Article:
Economic growth will slow to a long-term rate of about 1 per cent in the coming decades, with the impacts of an ageing population and reforms to corporation tax set to exert significant pressure on State coffers, the State’s budgetary watchdog has warned.
The Irish Fiscal Advisory Council (Ifac) on Wednesday publishes its first ever "long-term sustainability report", which assesses the sustainability of the public finances for the period 2025-2050. The projections reflect population ageing and future economic growth.
The report admits the Covid-19 pandemic will have a “major impact” on the economy and public finances over the coming five years, but argues there are other serious long-term fiscal challenges ahead that should form part of today’s budgetary decisions.
“As a small, highly open economy in the Euro Area and the European Union [EU], Ireland has achieved remarkable income growth averaging 3.1 per cent per year, over recent decades, in real terms,” it says.
“Yet, the pace of growth has slowed since 2000. This report projects that growth will slow further over the coming decades before converging to a long-run growth rate of around 1 per cent. This is largely driven by a slowdown in labour-productivity growth.”
With Government spending set to outstrip revenues from 2025 as pensions and health costs increase, the debt-to-gross national income (GNI) ratio would fall to only about 90 per cent by 2040 and then rise substantially, reaching about 110 per cent of GNI by 2050.
GNI is an economic indicator calculated by stripping out the impact of multinationals from gross national product, and is generally considered a more accurate estimate of economic growth in an economy such as Ireland’s.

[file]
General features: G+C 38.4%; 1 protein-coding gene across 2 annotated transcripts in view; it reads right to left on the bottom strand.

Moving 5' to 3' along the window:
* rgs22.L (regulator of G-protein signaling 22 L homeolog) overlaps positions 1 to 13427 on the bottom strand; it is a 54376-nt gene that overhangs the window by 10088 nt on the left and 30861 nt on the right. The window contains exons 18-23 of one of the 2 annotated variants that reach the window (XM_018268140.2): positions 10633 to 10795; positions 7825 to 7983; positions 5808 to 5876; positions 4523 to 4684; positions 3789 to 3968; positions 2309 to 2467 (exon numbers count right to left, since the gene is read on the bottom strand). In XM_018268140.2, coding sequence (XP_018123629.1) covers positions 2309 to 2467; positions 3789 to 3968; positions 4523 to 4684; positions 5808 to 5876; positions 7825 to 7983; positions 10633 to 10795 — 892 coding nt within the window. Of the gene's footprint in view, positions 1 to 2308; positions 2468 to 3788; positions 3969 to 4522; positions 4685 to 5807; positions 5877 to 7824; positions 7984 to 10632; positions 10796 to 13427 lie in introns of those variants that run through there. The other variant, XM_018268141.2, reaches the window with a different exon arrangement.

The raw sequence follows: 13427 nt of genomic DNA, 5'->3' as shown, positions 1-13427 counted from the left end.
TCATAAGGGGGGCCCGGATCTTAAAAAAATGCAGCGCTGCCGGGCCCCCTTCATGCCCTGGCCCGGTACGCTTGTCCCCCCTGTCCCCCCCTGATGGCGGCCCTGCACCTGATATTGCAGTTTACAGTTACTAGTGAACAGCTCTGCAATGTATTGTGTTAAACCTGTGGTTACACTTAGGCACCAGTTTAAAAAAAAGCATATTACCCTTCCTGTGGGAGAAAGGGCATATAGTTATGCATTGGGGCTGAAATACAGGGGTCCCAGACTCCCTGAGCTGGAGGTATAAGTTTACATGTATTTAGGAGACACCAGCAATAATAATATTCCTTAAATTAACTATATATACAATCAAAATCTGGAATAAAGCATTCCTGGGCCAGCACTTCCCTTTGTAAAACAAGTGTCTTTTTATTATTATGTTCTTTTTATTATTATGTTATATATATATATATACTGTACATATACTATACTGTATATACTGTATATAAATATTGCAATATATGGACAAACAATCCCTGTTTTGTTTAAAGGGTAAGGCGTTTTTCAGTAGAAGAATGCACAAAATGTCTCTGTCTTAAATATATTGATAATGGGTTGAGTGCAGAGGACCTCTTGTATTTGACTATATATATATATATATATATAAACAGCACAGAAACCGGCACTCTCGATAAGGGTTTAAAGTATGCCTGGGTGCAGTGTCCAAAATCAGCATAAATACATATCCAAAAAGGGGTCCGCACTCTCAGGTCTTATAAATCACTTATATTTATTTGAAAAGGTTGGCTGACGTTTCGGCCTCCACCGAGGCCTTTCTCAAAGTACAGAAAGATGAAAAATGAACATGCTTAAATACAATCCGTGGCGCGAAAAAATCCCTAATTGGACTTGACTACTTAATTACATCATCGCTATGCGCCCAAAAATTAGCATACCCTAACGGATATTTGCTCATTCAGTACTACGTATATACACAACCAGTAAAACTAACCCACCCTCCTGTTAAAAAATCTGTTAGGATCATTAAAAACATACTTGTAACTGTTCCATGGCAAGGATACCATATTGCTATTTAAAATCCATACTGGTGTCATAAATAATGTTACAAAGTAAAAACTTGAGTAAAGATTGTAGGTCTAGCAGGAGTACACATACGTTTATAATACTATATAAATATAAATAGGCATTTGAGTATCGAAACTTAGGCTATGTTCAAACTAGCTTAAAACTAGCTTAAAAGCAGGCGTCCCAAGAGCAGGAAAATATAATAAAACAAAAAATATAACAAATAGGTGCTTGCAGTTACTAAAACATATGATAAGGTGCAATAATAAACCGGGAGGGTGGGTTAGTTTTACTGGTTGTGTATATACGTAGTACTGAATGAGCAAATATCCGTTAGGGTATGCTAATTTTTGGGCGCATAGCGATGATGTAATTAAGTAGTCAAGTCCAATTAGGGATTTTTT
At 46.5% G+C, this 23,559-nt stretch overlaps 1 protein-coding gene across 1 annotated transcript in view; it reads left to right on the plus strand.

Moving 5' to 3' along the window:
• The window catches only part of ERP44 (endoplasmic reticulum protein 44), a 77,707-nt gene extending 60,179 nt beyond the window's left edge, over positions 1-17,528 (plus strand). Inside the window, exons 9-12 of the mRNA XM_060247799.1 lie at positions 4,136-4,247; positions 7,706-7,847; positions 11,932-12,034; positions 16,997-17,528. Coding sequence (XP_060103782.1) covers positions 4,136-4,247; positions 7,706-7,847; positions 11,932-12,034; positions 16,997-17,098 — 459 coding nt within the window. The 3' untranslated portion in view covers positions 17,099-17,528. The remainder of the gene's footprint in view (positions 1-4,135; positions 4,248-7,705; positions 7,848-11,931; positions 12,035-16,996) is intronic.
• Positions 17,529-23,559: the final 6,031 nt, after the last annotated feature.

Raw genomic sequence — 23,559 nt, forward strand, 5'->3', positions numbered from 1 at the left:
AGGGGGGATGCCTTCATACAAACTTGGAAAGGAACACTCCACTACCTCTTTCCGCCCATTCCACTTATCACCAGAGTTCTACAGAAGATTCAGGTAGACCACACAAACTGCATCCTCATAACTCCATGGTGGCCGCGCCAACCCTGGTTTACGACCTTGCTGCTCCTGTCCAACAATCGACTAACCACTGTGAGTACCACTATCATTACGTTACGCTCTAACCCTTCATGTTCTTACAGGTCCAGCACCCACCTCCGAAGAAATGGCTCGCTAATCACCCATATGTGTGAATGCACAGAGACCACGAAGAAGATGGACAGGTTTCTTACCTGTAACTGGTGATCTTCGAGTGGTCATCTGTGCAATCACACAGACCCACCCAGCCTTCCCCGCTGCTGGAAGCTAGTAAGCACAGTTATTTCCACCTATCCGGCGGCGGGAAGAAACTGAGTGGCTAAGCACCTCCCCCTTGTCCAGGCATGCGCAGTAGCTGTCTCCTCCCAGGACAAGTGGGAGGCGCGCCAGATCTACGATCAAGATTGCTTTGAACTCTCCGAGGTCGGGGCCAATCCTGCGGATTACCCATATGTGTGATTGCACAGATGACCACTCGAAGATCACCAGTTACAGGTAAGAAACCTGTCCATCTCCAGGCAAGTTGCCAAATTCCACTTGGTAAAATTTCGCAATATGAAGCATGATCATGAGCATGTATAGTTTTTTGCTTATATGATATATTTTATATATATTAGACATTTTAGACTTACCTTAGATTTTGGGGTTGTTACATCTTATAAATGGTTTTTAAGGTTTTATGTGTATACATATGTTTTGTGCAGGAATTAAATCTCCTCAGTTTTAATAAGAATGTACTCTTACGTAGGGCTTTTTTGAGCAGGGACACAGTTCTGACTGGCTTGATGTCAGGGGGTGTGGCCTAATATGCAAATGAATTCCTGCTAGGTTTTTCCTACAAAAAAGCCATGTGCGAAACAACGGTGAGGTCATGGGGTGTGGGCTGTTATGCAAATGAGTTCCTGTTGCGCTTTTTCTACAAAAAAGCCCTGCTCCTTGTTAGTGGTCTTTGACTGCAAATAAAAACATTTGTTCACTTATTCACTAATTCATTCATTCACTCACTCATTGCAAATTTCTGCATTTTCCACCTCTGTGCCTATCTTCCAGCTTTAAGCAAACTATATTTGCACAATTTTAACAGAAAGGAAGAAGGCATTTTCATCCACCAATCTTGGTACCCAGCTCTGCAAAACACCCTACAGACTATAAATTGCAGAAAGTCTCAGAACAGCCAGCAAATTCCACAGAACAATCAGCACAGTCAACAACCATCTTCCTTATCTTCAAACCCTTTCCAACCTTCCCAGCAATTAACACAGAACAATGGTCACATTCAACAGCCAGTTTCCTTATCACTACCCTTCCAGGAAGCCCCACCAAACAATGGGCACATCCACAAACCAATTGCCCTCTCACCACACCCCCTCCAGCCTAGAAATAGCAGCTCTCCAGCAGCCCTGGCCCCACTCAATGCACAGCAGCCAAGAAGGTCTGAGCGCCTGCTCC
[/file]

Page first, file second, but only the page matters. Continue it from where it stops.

The report calls on the Government to “act sooner” to manage these challenges or face greater pain down the road.
To keep debt from rising back above 90 per cent of GNI, it argues that governments would have to reduce spending or raise additional revenues by 0.8 per cent of GNI if early action is taken, but by 2.1 per cent if delayed to after 2035.
Elsewhere, while the Department of Finance expects the OECD’s planned reforms to the corporate tax regime to cost the State in the region of €2 billion a year in receipts, Ifac warns the pain may not end there.
“Other changes in the international tax environment could further impact on Irish corporation tax receipts,” it says. “Based on the council’s 2019 estimates of excess receipts, a further cumulative fall in annual receipts of €3.5 billion would put further pressure on the public finances.”
On healthcare, the report warns that the implementation of Sláintecare could add substantially to spending.
“While it could lead to cost-savings and reduce health costs to households, full implementation would be expected to add a further 1.1 percentage points of GNI to government spending in 2030, rising to 1.2 percentage points by 2050 against the background of rising costs in healthcare,” it says.
Furthermore, the issue of climate change “poses significant risks to fiscal sustainability” and could “significantly impact on economic activity and long-run growth prospects”.
“Delaying action on climate change mitigation may mean that more drastic and costly measures may be required,” the report says. “This could come at the same time as Ireland is facing significant challenges from ageing pressures.”
On ageing pressures, Ifac says changing demographics will add to spending every year over 2026–2050, which will have “substantial impacts” on the government debt burden over the long run.
“Unlike the impacts associated with Covid-19, these are likely to be long-lasting changes,” it adds.
However, the report notes that Ireland’s low cost of borrowing, alongside some fiscal adjustment once the economy has recovered, should play “a key role” in returning the debt ratio to a safe downward path.
“Building up large fiscal balances, creating a fund, and reducing debt more rapidly over the next decade are options that are similar in impact and could help to smooth future fiscal pressures,” it adds.